Photoessay: Cinematic vignettes from Japan, part I

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The first part of this series is a sort of composited rush from one city (Tokyo) to the next (Kyoto) – it’s admittedly a bit discontinuous since the curation was made of a set of discontinuous 2.4:1 widescreen frames grabbed without the premeditated intention of being put together into a story; that said, I think they flow together quite well. If there’s one thing missing it’s a critical objective or action or something of that nature – but perhaps also quite indicative of what happens when one passes through a city with non-photographic objectives in mind. Shooting 2.4:1 is quite challenging without any guidelines – there is no mask or crop mode in the D850 for this, and one simply has to guess (it’s roughly half the frame height, plus a bit; I use the limits of the AF area’s outer box as a guide). 2.4:1 compositions really only work in two instances: when you’ve got a very full (‘wimmelbilt’) frame that spreads out horizontally, or a very empty one. The latter tends to be good for tighter human images, which this set is deliberately lacking – it’s about the place, not so much the people. MT

This series was shot with a Nikon D850, 24-120/4 VR and post processed with the Cinematic Workflow in Making Outstanding Images Ep. 5. Visit Japan vicariously with How To See Ep. 2: Tokyo.

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Ultraprints from this series are available on request here


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Images and content copyright Ming Thein | 2012 onwards unless otherwise stated. All rights reserved


  1. Emil Varadi says:

    back to Nikon or have I missed something? Nice to see you reach “back” to the D-850. 😉

    • There’s always been a Nikon in the stable somewhere – there are assignments that require AF tracking and that’s not something I can do with the Hasselblads…

  2. I love the cinematic style. The shot through (presumably your own) umbrella and the one with the umbrellas blurred by motion are particularly appealing to me. The rears of the cars with all the vertical light signs in the distance as well.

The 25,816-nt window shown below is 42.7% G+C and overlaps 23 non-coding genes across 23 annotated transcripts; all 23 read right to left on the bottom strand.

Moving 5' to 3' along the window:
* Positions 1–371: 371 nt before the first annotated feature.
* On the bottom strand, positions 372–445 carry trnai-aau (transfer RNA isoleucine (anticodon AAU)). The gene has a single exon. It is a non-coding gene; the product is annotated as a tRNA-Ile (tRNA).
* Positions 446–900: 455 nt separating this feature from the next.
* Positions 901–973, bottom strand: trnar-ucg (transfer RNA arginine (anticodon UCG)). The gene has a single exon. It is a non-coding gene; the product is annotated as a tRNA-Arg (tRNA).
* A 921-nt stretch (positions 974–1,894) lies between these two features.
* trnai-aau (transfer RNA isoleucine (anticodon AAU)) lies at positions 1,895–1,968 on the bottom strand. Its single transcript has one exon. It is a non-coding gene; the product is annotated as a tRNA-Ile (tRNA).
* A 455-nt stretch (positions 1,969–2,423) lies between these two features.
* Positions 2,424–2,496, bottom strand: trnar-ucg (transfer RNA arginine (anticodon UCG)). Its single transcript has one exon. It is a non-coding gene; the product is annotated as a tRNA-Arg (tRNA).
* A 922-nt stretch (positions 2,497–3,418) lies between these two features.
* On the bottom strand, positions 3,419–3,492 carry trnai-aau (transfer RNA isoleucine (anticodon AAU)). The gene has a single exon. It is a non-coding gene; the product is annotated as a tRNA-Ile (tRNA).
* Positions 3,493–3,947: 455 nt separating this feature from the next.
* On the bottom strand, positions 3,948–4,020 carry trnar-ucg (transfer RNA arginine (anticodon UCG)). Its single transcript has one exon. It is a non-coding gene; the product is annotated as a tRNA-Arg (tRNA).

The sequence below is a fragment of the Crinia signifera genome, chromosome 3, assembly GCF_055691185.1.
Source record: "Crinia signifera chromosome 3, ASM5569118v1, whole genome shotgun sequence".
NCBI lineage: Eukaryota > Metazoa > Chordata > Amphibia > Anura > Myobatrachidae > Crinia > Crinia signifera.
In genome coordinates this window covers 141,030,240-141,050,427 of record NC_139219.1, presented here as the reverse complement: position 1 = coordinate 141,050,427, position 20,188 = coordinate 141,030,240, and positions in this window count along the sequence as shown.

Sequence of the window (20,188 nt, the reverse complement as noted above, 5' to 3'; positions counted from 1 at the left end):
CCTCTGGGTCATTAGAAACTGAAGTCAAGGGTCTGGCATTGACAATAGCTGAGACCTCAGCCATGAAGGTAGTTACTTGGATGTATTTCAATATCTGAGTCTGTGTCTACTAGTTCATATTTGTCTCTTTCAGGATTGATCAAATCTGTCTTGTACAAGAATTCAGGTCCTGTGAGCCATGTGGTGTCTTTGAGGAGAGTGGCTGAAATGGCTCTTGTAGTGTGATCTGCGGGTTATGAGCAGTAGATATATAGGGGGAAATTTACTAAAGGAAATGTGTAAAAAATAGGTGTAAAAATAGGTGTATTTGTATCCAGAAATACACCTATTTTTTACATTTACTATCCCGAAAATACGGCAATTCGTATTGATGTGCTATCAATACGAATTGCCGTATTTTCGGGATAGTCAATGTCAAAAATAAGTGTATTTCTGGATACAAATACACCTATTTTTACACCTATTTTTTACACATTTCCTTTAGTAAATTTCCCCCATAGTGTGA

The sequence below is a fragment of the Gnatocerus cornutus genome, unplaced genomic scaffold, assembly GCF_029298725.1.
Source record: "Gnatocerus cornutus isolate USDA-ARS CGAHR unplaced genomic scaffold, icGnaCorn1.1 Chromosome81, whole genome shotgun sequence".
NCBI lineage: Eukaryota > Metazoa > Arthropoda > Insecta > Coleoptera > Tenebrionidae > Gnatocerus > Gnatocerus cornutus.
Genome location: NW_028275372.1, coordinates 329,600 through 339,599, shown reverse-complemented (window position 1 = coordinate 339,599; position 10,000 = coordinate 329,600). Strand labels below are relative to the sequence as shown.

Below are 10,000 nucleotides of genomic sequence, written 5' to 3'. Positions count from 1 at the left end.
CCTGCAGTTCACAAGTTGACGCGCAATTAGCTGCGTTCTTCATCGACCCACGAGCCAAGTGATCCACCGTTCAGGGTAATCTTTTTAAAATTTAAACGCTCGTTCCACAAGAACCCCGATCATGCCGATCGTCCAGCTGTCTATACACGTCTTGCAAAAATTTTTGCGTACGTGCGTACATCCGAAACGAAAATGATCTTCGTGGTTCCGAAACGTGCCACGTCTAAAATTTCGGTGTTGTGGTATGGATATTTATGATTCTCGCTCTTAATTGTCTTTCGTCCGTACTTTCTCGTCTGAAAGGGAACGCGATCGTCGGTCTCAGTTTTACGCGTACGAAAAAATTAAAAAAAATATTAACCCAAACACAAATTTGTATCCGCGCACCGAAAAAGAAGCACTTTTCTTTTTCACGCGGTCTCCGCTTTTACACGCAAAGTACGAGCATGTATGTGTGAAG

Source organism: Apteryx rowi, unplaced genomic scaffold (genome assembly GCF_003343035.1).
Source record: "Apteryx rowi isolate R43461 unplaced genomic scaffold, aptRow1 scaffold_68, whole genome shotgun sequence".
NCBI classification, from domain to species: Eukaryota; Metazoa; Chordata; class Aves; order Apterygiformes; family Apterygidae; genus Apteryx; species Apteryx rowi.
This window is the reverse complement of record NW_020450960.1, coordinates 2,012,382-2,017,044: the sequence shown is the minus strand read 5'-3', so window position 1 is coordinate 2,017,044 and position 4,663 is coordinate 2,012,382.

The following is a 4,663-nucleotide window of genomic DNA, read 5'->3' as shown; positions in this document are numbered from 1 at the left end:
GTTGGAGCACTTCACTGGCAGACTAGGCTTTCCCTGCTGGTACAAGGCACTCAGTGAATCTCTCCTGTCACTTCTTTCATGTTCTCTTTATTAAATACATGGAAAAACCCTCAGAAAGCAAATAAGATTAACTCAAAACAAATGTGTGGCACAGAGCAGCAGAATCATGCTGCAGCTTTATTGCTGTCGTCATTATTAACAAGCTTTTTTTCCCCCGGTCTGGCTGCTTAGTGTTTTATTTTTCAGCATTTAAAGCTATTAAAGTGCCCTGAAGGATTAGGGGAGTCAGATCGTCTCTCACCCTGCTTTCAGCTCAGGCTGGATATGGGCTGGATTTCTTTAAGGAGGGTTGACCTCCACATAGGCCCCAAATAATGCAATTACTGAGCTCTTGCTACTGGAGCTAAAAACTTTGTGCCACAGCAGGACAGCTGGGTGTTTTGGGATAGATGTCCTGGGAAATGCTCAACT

Regarding human vision, I find this illustration from wikipedia helpful:
    It shows our stereoscopic vision to be a circle of 120 degrees both horizontally and vertically; including monoscopic vision gets you up to 200 – 220 degrees horizontally, but only 130 degrees vertically. That’s 1.69/1, or pretty close to the 1.77/1 of the 16/9 aspect ratio. Although this image below, from the wiki about human field of vision, seems to indicate a somewhat flattened / widened per-eye field of vision:

    The stereo vision part equates a pretty extreme fisheye lens, and the monocular vision is about 130 degrees horizontally and vertically, or roughly to a 10mm lens on full frame. The actual in focus, full color part is in extreme telephoto territory. Labelling 35 or 50mm as mimicking the human eye doesn’t seem to be based on the actual human eye.

    I have a theory of how, if we insist on defining a “normal” focal length, 60-80mm on full frame is the only range that makes sense. It’s based on the principle that when the angle from the viewer to the outer edges of the frame equals the field of view of the lens, it feels like looking through a window, as the same angle of view is maintained into the scene. Combining this with the printing / displaying “wisdom” that an image should be viewed at 1.5 to 2 times the image diagonal, results in the most natural range of lenses for full frame being 1.5 – 2 times the 42mm diagonal.

  3. Beautiful images again. Thank you for showing!

  4. Bravo!

  5. I was on the Sony bandwagon for a while, the D850 cured me of that 😉
    Wonderful set Ming.

  6. So much visual depth in these, Ming! I love it!

  7. This is close to the XPan’s 3:1 aspect ratio.
    After shooting with the XPan for a while, I’m coming to believe that it actually represents a more “normal” view.
    Our stereoscopic eyes are arranged horizontally with overlapping visual fields, so the panoramic aspect ratio represents that binocular view more ‘normally’ than the monocular view of a 35mm or 50mm lens in a 3:2 aspect ratio.
    That’s the way I see things, anyway.
    You’re right that composing that entire, linear frame can be more challenging but that is a matter of developing an eye for the frame.

    • The XPAN may be a little bit wide, but I agree normal human vision is definitely wider than 3:2 or 4:3 – my guess is somewhere between 16:9 and XPAN depending on whether you wear spectacles or not (peripheral vision is compromised since the glasses lenses won’t cover the very edges). That said, 4:3 and squarer also look more ‘natural’ somehow than 3:2…


  1. […] Continued from part I. Think of this as Act II…MT […]

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